Women in technology have long endured scrutiny and inequality in a primarily male-dominated IT field making it difficult for more women to break into IT leadership positions
In a CIO Matters column from the show, SearchCIO-Midmarket senior site editor Wendy Schuchart wrote that these half-nude CES booth babes don't align with what so many women are trying to accomplish in IT: to gain respect amongst their peers.
Who honestly thought that mute naked models was a great way to sell technology?
To get a sense of our readers' opinions, SearchCIO-Midmarket asked, "Did the International CES models in body paint contribute to a hostile environment for women in technology?" Readers talked back -- and yes, they were largely offended:
- "This is ridiculous that this type of objectification is still happening. It is hard enough being a woman in the tech field without this kind of crap."
- "Enough of the 'booth babes.'"
- "It's very offensive. I am sick of this kind of treatment of human beings. Yes! Women are human beings. I would feel the same for men if/when they are treated with this kind of objectification and disrespect for their humanity. Get a brain, people!"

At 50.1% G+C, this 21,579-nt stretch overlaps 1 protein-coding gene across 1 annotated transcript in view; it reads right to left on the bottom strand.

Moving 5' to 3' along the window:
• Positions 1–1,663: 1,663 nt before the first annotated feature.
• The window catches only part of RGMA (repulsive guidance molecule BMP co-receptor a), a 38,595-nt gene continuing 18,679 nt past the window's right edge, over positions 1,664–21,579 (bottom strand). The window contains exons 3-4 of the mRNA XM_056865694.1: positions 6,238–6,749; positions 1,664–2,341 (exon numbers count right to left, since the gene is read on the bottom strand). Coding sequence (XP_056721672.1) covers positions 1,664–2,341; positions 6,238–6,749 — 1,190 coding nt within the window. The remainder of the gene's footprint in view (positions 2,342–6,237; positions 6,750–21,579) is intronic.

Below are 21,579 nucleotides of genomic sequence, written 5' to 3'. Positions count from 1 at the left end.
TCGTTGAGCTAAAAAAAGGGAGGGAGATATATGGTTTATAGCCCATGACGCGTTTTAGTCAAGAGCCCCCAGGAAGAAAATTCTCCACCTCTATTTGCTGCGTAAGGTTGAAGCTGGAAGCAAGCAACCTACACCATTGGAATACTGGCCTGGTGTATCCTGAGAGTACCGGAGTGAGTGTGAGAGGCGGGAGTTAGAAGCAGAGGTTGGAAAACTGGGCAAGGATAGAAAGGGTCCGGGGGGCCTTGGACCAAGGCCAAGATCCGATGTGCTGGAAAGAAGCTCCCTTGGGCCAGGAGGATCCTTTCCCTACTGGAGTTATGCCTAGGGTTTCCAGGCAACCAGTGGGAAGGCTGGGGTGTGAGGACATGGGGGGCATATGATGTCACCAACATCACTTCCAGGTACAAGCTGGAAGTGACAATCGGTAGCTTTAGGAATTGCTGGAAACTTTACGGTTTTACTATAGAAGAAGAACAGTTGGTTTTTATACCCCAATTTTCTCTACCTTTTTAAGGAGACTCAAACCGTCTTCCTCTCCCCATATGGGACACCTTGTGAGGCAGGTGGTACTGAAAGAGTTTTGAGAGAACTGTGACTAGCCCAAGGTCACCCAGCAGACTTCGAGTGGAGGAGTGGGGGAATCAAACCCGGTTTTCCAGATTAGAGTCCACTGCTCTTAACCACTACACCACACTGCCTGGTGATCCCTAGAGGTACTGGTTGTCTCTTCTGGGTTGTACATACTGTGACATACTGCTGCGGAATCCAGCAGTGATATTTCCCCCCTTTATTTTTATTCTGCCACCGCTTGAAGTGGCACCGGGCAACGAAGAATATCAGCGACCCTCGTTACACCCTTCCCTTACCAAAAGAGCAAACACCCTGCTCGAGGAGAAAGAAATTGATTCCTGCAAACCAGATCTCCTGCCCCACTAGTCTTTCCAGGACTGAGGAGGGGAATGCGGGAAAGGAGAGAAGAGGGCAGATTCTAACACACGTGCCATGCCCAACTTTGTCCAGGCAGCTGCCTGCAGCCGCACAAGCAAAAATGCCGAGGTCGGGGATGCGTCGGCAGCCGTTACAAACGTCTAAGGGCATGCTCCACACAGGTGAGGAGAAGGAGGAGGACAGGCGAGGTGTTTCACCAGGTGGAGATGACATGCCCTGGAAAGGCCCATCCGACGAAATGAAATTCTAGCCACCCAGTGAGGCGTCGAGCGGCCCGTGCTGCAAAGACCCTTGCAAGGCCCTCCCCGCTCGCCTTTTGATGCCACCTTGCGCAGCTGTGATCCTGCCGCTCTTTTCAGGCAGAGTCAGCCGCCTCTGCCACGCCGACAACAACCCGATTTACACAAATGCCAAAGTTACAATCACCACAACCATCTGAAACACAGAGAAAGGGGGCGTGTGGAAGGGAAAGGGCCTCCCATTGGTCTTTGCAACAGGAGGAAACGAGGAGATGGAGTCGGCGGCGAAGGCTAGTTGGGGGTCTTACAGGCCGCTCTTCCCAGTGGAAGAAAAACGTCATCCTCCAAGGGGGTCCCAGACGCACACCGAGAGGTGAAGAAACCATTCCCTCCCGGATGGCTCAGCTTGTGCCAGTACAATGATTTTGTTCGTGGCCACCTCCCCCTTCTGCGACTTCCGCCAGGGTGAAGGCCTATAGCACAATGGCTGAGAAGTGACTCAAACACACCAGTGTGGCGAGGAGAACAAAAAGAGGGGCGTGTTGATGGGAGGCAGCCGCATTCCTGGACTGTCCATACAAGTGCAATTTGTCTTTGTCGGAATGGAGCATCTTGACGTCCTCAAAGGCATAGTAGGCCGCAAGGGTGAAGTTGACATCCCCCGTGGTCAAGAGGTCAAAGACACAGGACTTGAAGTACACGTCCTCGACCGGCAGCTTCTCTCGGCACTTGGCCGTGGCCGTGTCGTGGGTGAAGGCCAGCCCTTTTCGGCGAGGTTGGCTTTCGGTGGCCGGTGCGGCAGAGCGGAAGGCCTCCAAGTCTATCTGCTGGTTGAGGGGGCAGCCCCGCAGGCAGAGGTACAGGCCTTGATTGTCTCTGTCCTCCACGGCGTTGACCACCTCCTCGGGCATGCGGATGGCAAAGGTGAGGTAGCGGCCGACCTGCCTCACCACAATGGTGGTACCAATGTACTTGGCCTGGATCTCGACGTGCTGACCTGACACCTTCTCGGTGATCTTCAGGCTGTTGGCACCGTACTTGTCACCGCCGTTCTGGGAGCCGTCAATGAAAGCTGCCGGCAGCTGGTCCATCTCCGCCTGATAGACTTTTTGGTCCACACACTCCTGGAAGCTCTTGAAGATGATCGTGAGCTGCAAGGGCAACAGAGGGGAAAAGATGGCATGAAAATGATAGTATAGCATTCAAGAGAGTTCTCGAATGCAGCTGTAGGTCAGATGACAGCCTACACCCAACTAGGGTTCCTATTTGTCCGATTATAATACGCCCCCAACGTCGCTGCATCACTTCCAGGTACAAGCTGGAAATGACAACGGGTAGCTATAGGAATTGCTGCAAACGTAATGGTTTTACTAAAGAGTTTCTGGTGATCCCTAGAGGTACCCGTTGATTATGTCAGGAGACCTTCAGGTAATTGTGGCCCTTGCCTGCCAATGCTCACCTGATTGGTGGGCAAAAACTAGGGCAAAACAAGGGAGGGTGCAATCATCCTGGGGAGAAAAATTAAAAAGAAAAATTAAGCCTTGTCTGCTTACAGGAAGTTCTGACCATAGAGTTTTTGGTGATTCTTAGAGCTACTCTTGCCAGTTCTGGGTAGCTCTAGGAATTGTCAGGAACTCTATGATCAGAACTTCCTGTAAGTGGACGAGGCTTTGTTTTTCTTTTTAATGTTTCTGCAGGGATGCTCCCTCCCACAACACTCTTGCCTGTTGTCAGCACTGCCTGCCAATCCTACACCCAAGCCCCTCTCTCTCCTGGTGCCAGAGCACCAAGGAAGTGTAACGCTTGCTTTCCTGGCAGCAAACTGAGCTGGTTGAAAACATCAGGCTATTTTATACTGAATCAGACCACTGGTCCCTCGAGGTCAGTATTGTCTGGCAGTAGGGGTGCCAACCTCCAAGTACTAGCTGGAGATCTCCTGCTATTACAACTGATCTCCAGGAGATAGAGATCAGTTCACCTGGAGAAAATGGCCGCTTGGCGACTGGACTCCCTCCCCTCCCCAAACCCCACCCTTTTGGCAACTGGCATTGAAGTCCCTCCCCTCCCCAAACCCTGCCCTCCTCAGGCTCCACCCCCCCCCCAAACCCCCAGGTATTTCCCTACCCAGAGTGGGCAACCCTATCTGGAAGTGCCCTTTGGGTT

Who's to blame? Should someone be reprimanded for the CES booth babes? Our readers pointed fingers at the vendor hosting these showy exhibits:
- "Who honestly thought that mute naked models was a great way to sell technology?"
- "Why tolerate such a vendor? Say no to their product."
- "The vendor with the painted semi-naked women should be banned [from CES] for life."
More talk about women in tech
Gender diversity in IT under the spotlight
Report: Women in IT and the gender gap
Of course, there are two sides to every argument, and not everyone thinks that this one requires a radical response:
- "You pick your battles. You don't want to always be the person saying, 'That's offensive.' I am always saying it."
- "Methinks thou complaineth too much. You sound very hetrophobic [new word]."
Do CES booth babes and other showroom models contribute to a hostile environment for women in technology? Should vendors rethink their tactics? Share your thoughts in the comments section below.
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This was first published in March 2013